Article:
Taking an average allows you to detect low-level contamination or differences in background radiation due to altitude or soil mineral content. For example, if one 10-minute average is 1 count per minute higher than another 10-minute average, the increase is likely due to normal variation. But over 12 hours, a 1 count per minute increase over the 12 hour background average may be statistically significant.

You can end a timed count by pressing the SET button while the remaining time is displayed.

To take a timed count, follow these steps:

1. With the Inspector operating, set the Mode switch to Total/Timer. The display shows 0 and Total in the upper left portion of the display.

2. Press the SET button on the end panel to set the time for your count. You will see the hourglass, and the most recent timing period used. The first time you use the timer, the setting is 00:10 (ten minutes).

3. Use the + and - buttons to set the timing period. The timed period can be for 1 to 10 minutes in one-minute increments, for 10 to 110 minutes in 10-minute increments, or for 2 to 24 hours in 1 hour increments.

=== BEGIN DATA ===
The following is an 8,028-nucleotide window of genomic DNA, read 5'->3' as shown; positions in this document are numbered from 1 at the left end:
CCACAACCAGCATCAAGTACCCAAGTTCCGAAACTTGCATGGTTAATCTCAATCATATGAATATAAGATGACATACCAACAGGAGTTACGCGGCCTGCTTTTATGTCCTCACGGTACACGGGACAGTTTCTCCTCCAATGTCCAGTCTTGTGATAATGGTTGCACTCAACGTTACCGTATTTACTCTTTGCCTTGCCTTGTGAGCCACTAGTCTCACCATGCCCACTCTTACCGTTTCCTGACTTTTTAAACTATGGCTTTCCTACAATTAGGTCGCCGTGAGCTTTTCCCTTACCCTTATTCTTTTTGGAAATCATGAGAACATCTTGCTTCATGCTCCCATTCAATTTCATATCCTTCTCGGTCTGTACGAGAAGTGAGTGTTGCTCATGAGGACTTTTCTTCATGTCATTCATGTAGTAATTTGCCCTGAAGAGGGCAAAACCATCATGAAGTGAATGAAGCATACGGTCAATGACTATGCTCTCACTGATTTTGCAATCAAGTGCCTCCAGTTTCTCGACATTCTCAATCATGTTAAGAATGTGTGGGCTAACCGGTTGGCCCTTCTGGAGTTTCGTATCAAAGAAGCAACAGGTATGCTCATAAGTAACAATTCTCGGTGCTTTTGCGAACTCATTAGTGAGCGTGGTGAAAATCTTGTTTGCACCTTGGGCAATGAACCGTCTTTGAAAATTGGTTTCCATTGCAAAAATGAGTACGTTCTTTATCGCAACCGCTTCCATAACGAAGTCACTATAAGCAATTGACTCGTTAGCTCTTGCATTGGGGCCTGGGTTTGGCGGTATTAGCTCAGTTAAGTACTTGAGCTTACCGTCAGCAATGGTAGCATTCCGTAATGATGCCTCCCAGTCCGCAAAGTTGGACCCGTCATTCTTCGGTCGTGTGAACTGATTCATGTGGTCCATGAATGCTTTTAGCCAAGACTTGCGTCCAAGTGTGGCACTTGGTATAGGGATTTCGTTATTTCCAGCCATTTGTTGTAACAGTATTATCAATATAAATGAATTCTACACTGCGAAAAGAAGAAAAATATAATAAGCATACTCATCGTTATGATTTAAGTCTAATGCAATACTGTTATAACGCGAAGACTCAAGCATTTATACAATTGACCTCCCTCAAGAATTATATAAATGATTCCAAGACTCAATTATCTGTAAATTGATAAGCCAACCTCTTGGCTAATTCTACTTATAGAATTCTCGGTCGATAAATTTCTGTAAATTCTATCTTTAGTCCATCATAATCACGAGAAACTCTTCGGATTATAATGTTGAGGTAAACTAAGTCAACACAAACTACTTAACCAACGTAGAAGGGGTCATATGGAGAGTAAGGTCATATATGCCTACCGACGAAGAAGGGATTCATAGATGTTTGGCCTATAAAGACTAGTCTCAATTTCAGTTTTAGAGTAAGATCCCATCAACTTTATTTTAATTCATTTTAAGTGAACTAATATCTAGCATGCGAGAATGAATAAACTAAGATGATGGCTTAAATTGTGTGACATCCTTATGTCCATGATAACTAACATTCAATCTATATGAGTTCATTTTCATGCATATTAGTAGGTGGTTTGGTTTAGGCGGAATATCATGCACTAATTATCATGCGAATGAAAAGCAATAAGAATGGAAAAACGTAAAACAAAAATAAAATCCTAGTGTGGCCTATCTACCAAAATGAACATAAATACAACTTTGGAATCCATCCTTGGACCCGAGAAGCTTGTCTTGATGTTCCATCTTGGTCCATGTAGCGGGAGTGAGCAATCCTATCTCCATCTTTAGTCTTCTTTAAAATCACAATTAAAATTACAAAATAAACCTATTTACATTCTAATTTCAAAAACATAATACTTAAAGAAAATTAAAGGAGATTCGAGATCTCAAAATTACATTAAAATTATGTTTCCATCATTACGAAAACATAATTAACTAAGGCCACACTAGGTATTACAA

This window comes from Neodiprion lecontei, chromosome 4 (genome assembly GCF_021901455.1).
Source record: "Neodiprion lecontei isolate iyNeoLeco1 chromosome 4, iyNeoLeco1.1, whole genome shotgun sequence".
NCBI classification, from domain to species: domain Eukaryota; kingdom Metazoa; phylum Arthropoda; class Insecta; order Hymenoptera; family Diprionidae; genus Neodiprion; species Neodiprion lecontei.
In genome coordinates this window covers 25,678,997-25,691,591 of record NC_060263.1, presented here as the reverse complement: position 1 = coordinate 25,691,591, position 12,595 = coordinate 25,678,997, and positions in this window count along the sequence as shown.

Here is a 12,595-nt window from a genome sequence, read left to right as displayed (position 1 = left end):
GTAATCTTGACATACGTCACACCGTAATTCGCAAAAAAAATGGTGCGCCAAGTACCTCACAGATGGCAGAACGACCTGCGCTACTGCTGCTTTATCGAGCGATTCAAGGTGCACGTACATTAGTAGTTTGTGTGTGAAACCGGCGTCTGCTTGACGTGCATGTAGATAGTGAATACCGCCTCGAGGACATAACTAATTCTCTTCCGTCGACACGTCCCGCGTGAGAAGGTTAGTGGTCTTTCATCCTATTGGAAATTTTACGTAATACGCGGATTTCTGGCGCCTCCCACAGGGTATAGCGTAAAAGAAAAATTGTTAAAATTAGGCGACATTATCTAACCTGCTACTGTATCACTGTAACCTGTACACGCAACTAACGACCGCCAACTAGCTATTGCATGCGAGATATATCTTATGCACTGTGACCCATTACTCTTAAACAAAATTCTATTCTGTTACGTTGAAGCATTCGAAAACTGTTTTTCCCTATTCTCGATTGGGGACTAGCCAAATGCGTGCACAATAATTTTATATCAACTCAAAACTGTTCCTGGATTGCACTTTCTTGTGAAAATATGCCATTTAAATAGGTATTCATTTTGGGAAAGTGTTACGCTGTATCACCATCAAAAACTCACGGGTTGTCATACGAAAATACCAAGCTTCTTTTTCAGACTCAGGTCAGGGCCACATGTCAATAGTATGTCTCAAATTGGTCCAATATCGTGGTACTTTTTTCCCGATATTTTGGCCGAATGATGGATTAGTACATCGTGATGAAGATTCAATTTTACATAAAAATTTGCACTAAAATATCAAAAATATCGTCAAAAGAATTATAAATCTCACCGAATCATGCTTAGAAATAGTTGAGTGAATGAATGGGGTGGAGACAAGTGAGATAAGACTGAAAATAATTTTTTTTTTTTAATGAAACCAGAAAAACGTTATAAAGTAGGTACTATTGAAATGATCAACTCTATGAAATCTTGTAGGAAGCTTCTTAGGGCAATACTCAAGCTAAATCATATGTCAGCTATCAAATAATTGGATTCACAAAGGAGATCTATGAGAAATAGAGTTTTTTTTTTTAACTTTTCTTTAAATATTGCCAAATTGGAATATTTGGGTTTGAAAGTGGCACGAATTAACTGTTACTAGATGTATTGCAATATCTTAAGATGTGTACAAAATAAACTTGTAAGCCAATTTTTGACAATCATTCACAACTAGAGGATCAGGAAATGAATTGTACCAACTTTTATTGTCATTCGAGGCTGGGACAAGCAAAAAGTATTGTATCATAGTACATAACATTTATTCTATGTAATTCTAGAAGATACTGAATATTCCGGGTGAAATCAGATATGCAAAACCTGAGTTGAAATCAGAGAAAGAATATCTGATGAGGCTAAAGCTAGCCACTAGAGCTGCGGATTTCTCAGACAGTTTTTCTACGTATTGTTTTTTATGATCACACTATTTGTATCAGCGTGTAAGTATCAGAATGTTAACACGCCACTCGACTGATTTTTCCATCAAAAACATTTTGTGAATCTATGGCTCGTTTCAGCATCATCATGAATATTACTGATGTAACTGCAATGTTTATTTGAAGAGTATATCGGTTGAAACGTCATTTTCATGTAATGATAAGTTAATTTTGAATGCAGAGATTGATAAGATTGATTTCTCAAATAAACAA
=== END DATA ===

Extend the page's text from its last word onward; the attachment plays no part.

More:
4. Press the SET button. The Inspector starts totaling the counts it registers, and the numeric display is updated each time a count is registered. The hourglass indicator flashes during the timed period. During the counting period, if you want to see how many minutes remain, press and briefly hold the SET button. The display counts down from the time setting in hours and minutes to zero. For example, if the display shows 00:21, then 21 minutes remain.

5. At the end of the timed period, the Inspector beeps 3 times and repeats the beeping 3 times. The number displayed is the total count and the hourglass will stop flashing.

6. To find the average dose rate for the timed period, divide the total by the number of minutes. The average count is in counts per minute. To convert to mR/hr for Cesium-137, divide by 3340.

7. Move the Mode switch to one of the dose/rate modes to return to normal operation. If you move the Mode switch to one of the dose/rate modes while the Inspector is taking a timed count, the timed count will continue.

8. To reset the timer to take another timed count, press the SET button to set the time for another count.

9. Press the SET button a second time and the Inspector will start totaling the counts it registers, and the numeric display is updated each time a count is registered.

Using Dose/Rate Modes While Timer is On